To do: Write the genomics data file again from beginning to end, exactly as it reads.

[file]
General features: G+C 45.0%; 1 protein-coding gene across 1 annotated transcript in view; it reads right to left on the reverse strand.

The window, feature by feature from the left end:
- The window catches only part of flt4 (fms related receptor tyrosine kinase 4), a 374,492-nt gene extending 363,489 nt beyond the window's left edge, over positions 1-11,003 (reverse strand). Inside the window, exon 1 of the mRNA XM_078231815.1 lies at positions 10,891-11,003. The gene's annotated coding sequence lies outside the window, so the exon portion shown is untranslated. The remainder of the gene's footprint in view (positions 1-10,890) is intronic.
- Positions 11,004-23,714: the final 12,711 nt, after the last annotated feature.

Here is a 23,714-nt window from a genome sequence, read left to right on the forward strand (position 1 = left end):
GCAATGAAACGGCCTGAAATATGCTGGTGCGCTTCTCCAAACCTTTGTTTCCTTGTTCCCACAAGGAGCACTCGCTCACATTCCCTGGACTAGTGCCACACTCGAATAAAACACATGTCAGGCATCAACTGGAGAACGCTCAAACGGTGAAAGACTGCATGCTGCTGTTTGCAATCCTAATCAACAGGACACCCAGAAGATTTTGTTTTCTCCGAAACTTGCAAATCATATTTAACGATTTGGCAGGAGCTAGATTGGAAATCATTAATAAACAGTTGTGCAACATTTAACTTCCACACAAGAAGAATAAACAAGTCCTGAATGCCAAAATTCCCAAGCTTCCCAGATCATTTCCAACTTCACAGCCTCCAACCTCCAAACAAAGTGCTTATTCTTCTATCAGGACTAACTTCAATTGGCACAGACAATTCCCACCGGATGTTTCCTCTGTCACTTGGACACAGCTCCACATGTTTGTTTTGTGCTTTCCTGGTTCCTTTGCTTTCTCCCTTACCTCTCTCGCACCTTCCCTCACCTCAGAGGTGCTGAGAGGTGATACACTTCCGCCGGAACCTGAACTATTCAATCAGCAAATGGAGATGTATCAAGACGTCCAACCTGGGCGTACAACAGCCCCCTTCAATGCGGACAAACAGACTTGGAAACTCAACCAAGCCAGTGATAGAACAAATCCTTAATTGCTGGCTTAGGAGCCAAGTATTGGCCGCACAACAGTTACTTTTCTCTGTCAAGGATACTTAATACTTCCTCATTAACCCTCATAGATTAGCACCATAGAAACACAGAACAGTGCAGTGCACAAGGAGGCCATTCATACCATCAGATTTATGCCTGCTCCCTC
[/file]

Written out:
General features: G+C 45.0%; 1 protein-coding gene across 1 annotated transcript in view; it reads right to left on the reverse strand.

The window, feature by feature from the left end:
- The window catches only part of flt4 (fms related receptor tyrosine kinase 4), a 374,492-nt gene extending 363,489 nt beyond the window's left edge, over positions 1-11,003 (reverse strand). Inside the window, exon 1 of the mRNA XM_078231815.1 lies at positions 10,891-11,003. The gene's annotated coding sequence lies outside the window, so the exon portion shown is untranslated. The remainder of the gene's footprint in view (positions 1-10,890) is intronic.
- Positions 11,004-23,714: the final 12,711 nt, after the last annotated feature.

Here is a 23,714-nt window from a genome sequence, read left to right on the forward strand (position 1 = left end):
GCAATGAAACGGCCTGAAATATGCTGGTGCGCTTCTCCAAACCTTTGTTTCCTTGTTCCCACAAGGAGCACTCGCTCACATTCCCTGGACTAGTGCCACACTCGAATAAAACACATGTCAGGCATCAACTGGAGAACGCTCAAACGGTGAAAGACTGCATGCTGCTGTTTGCAATCCTAATCAACAGGACACCCAGAAGATTTTGTTTTCTCCGAAACTTGCAAATCATATTTAACGATTTGGCAGGAGCTAGATTGGAAATCATTAATAAACAGTTGTGCAACATTTAACTTCCACACAAGAAGAATAAACAAGTCCTGAATGCCAAAATTCCCAAGCTTCCCAGATCATTTCCAACTTCACAGCCTCCAACCTCCAAACAAAGTGCTTATTCTTCTATCAGGACTAACTTCAATTGGCACAGACAATTCCCACCGGATGTTTCCTCTGTCACTTGGACACAGCTCCACATGTTTGTTTTGTGCTTTCCTGGTTCCTTTGCTTTCTCCCTTACCTCTCTCGCACCTTCCCTCACCTCAGAGGTGCTGAGAGGTGATACACTTCCGCCGGAACCTGAACTATTCAATCAGCAAATGGAGATGTATCAAGACGTCCAACCTGGGCGTACAACAGCCCCCTTCAATGCGGACAAACAGACTTGGAAACTCAACCAAGCCAGTGATAGAACAAATCCTTAATTGCTGGCTTAGGAGCCAAGTATTGGCCGCACAACAGTTACTTTTCTCTGTCAAGGATACTTAATACTTCCTCATTAACCCTCATAGATTAGCACCATAGAAACACAGAACAGTGCAGTGCACAAGGAGGCCATTCATACCATCAGATTTATGCCTGCTCCCTC